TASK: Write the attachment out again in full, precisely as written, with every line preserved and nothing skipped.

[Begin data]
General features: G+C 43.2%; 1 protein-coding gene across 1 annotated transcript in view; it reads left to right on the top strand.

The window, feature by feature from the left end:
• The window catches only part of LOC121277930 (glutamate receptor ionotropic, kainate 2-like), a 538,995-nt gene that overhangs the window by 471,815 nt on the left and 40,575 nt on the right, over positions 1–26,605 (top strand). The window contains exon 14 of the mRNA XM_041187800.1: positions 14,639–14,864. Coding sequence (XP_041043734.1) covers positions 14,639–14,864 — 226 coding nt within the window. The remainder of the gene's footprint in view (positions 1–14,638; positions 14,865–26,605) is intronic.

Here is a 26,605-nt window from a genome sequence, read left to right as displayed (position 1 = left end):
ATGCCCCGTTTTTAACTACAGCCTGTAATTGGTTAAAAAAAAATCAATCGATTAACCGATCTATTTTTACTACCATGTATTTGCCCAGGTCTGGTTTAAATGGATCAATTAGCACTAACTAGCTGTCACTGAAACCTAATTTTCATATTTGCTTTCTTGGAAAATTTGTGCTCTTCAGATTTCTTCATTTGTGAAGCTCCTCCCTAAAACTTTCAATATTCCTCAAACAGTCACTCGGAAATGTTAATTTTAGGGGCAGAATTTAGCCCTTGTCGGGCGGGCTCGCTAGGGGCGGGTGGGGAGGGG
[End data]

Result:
General features: G+C 43.2%; 1 protein-coding gene across 1 annotated transcript in view; it reads left to right on the top strand.

The window, feature by feature from the left end:
• The window catches only part of LOC121277930 (glutamate receptor ionotropic, kainate 2-like), a 538,995-nt gene that overhangs the window by 471,815 nt on the left and 40,575 nt on the right, over positions 1–26,605 (top strand). The window contains exon 14 of the mRNA XM_041187800.1: positions 14,639–14,864. Coding sequence (XP_041043734.1) covers positions 14,639–14,864 — 226 coding nt within the window. The remainder of the gene's footprint in view (positions 1–14,638; positions 14,865–26,605) is intronic.

Here is a 26,605-nt window from a genome sequence, read left to right as displayed (position 1 = left end):
ATGCCCCGTTTTTAACTACAGCCTGTAATTGGTTAAAAAAAAATCAATCGATTAACCGATCTATTTTTACTACCATGTATTTGCCCAGGTCTGGTTTAAATGGATCAATTAGCACTAACTAGCTGTCACTGAAACCTAATTTTCATATTTGCTTTCTTGGAAAATTTGTGCTCTTCAGATTTCTTCATTTGTGAAGCTCCTCCCTAAAACTTTCAATATTCCTCAAACAGTCACTCGGAAATGTTAATTTTAGGGGCAGAATTTAGCCCTTGTCGGGCGGGCTCGCTAGGGGCGGGTGGGGAGGGG